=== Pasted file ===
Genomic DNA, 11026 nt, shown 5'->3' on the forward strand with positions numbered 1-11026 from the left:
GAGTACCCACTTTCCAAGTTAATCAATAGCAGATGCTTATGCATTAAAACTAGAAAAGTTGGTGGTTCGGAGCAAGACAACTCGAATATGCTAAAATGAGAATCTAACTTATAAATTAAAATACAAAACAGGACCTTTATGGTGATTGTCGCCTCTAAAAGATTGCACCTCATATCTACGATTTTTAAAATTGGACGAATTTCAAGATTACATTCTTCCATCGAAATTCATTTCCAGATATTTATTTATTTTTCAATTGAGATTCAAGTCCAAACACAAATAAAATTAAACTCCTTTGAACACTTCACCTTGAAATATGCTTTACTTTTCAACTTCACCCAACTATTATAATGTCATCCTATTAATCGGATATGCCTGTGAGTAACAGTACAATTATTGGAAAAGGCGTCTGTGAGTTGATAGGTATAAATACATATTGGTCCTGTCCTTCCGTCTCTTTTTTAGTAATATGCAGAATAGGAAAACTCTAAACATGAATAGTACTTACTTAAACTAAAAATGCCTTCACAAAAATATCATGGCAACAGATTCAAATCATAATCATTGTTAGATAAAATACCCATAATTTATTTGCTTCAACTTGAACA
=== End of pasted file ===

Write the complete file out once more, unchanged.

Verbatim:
Genomic DNA, 11026 nt, shown 5'->3' on the forward strand with positions numbered 1-11026 from the left:
GAGTACCCACTTTCCAAGTTAATCAATAGCAGATGCTTATGCATTAAAACTAGAAAAGTTGGTGGTTCGGAGCAAGACAACTCGAATATGCTAAAATGAGAATCTAACTTATAAATTAAAATACAAAACAGGACCTTTATGGTGATTGTCGCCTCTAAAAGATTGCACCTCATATCTACGATTTTTAAAATTGGACGAATTTCAAGATTACATTCTTCCATCGAAATTCATTTCCAGATATTTATTTATTTTTCAATTGAGATTCAAGTCCAAACACAAATAAAATTAAACTCCTTTGAACACTTCACCTTGAAATATGCTTTACTTTTCAACTTCACCCAACTATTATAATGTCATCCTATTAATCGGATATGCCTGTGAGTAACAGTACAATTATTGGAAAAGGCGTCTGTGAGTTGATAGGTATAAATACATATTGGTCCTGTCCTTCCGTCTCTTTTTTAGTAATATGCAGAATAGGAAAACTCTAAACATGAATAGTACTTACTTAAACTAAAAATGCCTTCACAAAAATATCATGGCAACAGATTCAAATCATAATCATTGTTAGATAAAATACCCATAATTTATTTGCTTCAACTTGAACA